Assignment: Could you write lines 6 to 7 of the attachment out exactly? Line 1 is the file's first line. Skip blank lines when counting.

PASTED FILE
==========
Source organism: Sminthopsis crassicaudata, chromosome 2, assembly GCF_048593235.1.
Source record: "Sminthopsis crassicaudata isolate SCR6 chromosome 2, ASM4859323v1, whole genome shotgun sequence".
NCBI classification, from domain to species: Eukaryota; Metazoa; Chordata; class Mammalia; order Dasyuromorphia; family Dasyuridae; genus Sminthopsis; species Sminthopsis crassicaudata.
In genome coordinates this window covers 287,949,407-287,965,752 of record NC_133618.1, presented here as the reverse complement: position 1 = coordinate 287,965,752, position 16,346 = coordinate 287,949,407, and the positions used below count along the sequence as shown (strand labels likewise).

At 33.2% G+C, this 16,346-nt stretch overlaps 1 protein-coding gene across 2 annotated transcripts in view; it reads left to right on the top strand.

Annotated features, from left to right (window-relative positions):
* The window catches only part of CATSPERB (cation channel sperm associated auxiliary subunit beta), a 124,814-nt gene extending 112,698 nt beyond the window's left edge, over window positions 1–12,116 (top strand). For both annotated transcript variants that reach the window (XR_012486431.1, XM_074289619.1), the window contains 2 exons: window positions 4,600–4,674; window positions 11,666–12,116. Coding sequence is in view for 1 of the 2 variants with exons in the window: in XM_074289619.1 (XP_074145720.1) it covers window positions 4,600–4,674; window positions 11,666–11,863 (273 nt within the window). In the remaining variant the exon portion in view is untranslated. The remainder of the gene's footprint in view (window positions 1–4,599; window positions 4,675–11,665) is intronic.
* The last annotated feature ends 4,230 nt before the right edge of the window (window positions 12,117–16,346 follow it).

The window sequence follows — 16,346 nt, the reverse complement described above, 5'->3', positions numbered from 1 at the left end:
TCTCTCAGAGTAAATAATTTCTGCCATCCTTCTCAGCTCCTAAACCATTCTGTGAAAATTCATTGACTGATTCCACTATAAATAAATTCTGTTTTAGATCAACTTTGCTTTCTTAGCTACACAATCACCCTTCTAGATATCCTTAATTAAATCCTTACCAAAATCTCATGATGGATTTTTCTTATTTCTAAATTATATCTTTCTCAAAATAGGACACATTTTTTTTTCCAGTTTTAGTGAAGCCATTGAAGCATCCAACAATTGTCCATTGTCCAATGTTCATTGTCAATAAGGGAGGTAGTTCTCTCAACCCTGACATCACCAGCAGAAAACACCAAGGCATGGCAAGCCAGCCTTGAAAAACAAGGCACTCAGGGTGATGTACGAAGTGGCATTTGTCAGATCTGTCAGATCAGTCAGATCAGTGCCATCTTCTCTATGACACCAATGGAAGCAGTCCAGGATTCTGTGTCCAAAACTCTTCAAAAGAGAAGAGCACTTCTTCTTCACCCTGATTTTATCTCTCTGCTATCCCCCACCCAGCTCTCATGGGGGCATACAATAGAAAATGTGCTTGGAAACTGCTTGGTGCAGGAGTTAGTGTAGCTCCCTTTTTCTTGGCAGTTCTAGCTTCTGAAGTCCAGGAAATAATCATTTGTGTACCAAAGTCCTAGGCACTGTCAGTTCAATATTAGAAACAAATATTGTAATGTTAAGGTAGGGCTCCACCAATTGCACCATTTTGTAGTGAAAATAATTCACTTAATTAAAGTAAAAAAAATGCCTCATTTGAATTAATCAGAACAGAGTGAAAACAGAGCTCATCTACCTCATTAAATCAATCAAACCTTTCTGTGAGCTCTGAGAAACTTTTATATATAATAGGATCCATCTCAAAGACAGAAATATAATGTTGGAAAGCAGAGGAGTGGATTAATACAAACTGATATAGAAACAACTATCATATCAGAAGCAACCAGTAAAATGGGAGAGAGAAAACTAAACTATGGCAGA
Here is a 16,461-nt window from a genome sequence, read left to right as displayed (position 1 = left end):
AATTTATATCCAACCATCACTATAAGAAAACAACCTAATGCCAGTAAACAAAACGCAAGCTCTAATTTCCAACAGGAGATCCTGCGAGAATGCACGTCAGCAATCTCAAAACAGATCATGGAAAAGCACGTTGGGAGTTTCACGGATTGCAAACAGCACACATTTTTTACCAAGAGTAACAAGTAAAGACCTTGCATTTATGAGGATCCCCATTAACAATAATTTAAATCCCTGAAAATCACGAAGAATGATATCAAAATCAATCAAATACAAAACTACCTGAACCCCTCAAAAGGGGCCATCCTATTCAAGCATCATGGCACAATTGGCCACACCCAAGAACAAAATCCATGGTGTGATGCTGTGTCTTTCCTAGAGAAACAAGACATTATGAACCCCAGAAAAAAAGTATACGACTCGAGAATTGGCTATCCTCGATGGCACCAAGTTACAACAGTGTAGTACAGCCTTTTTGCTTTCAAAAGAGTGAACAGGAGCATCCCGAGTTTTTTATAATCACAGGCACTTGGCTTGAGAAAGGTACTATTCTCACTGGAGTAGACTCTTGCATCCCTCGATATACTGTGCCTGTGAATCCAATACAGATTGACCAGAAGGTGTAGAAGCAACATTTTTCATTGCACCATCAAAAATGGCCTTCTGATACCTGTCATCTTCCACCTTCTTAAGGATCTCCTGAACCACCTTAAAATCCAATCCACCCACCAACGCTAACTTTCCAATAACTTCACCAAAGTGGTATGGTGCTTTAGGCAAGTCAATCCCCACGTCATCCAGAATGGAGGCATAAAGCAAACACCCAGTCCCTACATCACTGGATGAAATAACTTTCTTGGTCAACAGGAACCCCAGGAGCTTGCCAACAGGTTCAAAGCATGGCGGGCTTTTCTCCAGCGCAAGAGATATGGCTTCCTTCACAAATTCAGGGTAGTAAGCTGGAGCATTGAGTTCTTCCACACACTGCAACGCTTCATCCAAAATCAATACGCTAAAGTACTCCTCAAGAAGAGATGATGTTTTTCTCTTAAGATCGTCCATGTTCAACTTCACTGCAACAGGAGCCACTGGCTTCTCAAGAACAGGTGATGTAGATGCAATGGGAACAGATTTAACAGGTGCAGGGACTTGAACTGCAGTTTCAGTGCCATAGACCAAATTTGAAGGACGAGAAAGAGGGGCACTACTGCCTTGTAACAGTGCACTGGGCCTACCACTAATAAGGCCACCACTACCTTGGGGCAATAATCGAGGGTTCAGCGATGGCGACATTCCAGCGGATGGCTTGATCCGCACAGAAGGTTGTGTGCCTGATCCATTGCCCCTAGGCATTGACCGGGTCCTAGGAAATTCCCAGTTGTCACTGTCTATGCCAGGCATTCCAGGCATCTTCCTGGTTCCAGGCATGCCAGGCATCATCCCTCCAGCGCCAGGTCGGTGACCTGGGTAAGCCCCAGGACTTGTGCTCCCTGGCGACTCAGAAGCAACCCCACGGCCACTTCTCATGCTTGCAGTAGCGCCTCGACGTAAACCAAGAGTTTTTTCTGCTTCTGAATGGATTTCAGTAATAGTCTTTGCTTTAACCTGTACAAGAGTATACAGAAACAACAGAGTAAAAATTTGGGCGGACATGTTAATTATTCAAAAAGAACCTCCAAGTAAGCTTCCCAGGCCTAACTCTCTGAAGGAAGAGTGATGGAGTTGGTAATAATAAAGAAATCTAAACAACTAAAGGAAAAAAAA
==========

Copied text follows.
Annotated features, from left to right (window-relative positions):
* The window catches only part of CATSPERB (cation channel sperm associated auxiliary subunit beta), a 124,814-nt gene extending 112,698 nt beyond the window's left edge, over window positions 1–12,116 (top strand). For both annotated transcript variants that reach the window (XR_012486431.1, XM_074289619.1), the window contains 2 exons: window positions 4,600–4,674; window positions 11,666–12,116. Coding sequence is in view for 1 of the 2 variants with exons in the window: in XM_074289619.1 (XP_074145720.1) it covers window positions 4,600–4,674; window positions 11,666–11,863 (273 nt within the window). In the remaining variant the exon portion in view is untranslated. The remainder of the gene's footprint in view (window positions 1–4,599; window positions 4,675–11,665) is intronic.